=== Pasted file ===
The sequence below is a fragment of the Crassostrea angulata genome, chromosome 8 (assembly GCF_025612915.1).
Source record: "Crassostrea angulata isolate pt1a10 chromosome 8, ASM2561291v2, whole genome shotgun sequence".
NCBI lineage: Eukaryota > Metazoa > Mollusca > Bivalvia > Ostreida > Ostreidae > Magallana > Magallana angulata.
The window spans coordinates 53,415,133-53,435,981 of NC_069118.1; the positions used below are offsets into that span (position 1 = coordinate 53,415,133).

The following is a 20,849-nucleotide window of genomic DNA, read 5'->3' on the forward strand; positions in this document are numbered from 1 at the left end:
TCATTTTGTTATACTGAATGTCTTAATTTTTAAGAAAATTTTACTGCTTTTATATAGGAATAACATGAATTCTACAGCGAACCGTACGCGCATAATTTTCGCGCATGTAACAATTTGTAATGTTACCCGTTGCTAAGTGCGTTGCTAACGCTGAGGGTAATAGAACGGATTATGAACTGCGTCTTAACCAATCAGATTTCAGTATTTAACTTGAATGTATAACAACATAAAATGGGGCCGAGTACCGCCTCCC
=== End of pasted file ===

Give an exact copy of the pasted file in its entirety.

The sequence below is a fragment of the Crassostrea angulata genome, chromosome 8 (assembly GCF_025612915.1).
Source record: "Crassostrea angulata isolate pt1a10 chromosome 8, ASM2561291v2, whole genome shotgun sequence".
NCBI lineage: Eukaryota > Metazoa > Mollusca > Bivalvia > Ostreida > Ostreidae > Magallana > Magallana angulata.
The window spans coordinates 53,415,133-53,435,981 of NC_069118.1; the positions used below are offsets into that span (position 1 = coordinate 53,415,133).

The following is a 20,849-nucleotide window of genomic DNA, read 5'->3' on the forward strand; positions in this document are numbered from 1 at the left end:
TCATTTTGTTATACTGAATGTCTTAATTTTTAAGAAAATTTTACTGCTTTTATATAGGAATAACATGAATTCTACAGCGAACCGTACGCGCATAATTTTCGCGCATGTAACAATTTGTAATGTTACCCGTTGCTAAGTGCGTTGCTAACGCTGAGGGTAATAGAACGGATTATGAACTGCGTCTTAACCAATCAGATTTCAGTATTTAACTTGAATGTATAACAACATAAAATGGGGCCGAGTACCGCCTCCC